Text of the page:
NEW YORK (Reuters Health) - Women who become pregnant using in vitro fertilization (IVF) and other assisted reproductive technology (ART) may be at increased risk for vascular and pregnancy-related complications, according to a new study.
The findings highlight the importance of counseling women who are considering ART about health and pregnancy, as well as postpartum-related risks, researchers note in the Journal of the American Heart Association.
"Especially patients with existing cardiovascular risk factors should be counseled about the potentially long-term cardiovascular implications and risks associated with ART," first author Dr. Pensee Wu of Keele University School of Medicine in Staffordshire, United Kingdom, said in a news release.
Using U.S. national inpatient data, the researchers analyzed more than 106,000 deliveries conceived with ART and 34 million deliveries conceived without ART.
Women who conceived with ART were older than women who conceived naturally (mean age, 35 vs. 28) and had more pre-existing health conditions, such as hypertension, obesity and diabetes.
ART-conceived pregnancies were independently associated with acute kidney injury (adjusted odds ratio, 2.52), arrhythmia (aOR, 1.65), placental abruption (aOR, 1.57), cesarean delivery (aOR, 1.38) and preterm birth (aOR, 1.26), even in women without cardiovascular disease risk factors or multifetal pregnancies.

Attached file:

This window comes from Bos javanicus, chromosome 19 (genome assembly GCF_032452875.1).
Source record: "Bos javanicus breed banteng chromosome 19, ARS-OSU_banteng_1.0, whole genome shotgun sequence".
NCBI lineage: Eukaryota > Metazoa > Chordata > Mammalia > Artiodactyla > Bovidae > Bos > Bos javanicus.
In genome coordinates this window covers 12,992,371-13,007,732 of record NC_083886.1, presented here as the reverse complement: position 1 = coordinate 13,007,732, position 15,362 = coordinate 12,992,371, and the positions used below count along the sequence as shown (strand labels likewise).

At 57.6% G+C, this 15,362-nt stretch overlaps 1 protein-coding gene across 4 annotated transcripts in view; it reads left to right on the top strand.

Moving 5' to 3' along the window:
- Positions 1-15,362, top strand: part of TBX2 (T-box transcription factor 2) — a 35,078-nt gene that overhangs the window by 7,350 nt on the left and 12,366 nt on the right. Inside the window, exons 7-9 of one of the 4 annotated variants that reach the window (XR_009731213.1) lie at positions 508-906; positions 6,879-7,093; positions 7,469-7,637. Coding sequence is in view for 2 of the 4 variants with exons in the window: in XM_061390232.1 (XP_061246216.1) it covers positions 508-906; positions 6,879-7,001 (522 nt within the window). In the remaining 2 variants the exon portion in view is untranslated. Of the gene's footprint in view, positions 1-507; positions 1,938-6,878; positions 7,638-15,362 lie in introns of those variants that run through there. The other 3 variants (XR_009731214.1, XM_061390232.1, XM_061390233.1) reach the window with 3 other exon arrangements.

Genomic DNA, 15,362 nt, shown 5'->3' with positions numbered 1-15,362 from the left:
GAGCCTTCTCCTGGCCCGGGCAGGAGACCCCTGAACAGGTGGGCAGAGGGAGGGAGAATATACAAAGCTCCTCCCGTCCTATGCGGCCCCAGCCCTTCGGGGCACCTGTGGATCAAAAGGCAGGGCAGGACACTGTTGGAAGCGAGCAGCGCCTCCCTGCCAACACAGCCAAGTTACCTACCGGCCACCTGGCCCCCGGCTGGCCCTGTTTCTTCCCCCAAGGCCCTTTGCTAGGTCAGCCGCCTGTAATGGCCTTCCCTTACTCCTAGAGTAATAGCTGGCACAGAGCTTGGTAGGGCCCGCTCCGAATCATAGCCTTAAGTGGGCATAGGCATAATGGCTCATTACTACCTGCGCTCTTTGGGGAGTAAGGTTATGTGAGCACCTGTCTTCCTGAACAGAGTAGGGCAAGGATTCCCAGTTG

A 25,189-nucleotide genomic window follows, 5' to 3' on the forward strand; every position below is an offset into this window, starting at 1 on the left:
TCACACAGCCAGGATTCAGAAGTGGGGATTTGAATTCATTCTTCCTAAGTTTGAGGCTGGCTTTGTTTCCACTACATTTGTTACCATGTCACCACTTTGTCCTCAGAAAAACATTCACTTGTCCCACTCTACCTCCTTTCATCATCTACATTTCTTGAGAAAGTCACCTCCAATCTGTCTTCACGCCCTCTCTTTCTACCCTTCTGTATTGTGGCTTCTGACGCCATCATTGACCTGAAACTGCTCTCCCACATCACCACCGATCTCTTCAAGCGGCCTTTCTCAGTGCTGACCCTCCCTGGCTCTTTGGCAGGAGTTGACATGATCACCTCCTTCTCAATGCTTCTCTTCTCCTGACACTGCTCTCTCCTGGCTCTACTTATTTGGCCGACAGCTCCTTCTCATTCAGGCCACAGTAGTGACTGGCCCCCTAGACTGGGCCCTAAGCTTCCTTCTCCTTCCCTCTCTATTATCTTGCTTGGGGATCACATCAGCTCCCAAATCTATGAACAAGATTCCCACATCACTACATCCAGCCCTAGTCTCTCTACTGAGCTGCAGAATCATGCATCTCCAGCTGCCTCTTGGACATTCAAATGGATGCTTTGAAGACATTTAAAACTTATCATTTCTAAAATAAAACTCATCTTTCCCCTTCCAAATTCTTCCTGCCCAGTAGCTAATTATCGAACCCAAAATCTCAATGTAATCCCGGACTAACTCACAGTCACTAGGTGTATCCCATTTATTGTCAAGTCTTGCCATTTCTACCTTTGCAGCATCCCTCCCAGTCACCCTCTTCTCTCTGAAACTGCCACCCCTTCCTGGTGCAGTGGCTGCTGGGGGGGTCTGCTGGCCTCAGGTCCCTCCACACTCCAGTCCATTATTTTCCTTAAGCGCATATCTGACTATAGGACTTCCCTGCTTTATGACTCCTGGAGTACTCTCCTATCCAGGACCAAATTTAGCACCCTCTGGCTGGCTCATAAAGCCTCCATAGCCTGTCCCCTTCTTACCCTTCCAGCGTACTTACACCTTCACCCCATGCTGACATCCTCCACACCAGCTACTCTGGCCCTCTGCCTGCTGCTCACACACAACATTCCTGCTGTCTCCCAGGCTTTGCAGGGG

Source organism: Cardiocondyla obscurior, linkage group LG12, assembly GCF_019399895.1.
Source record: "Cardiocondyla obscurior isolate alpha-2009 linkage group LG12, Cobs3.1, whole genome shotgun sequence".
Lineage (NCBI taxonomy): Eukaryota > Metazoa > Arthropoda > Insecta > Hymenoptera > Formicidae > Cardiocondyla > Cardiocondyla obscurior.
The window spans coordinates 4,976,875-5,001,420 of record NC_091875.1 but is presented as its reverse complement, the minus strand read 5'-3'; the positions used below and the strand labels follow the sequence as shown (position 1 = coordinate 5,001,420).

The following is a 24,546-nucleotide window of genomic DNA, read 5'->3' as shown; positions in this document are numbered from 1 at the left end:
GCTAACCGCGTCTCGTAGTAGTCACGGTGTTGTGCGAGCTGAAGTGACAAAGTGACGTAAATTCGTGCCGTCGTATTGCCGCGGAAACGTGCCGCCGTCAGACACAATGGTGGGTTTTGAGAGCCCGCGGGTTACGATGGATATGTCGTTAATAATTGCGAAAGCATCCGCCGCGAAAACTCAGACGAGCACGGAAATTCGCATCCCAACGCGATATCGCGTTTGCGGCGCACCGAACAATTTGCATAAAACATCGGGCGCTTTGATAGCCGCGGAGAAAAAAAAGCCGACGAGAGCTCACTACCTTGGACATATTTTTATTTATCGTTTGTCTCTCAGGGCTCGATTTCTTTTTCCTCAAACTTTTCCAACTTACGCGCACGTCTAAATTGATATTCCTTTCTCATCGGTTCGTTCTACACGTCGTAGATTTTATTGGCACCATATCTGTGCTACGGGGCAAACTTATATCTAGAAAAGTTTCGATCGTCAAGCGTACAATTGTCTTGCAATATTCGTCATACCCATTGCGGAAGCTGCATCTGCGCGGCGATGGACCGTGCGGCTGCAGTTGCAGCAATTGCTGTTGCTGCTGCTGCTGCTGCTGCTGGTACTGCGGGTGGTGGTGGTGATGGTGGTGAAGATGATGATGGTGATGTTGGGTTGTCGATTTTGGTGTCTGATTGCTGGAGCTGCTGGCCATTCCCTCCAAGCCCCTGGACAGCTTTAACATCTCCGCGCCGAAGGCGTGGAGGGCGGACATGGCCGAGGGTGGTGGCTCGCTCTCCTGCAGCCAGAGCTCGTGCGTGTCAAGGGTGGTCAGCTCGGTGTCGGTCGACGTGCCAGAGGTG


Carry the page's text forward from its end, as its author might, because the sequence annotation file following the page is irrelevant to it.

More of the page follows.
ART-conceived pregnancies also incurred higher hospital charges than non-ART pregnancies (average $18,705 vs. $11,983).
While the researchers did not explore the relationship between ART and long-term cardiovascular disease, "there is growing understanding that additive adverse effects of infertility may have implications on long-term cardiovascular risks through shared pathogenesis and vascular dysfunction," the researchers note.
"It's important for women to know that assisted reproductive technology carries a higher risk of pregnancy complications, which require close monitoring, particularly during delivery," Dr. Wu said in the news release.
"Primary and specialist health care professionals should ensure these risks are communicated and strategies to mitigate them are discussed and implemented," Dr. Wu added.
SOURCE: https://bit.ly/33GPYPc Journal of the American Heart Association, online February 22, 2022.
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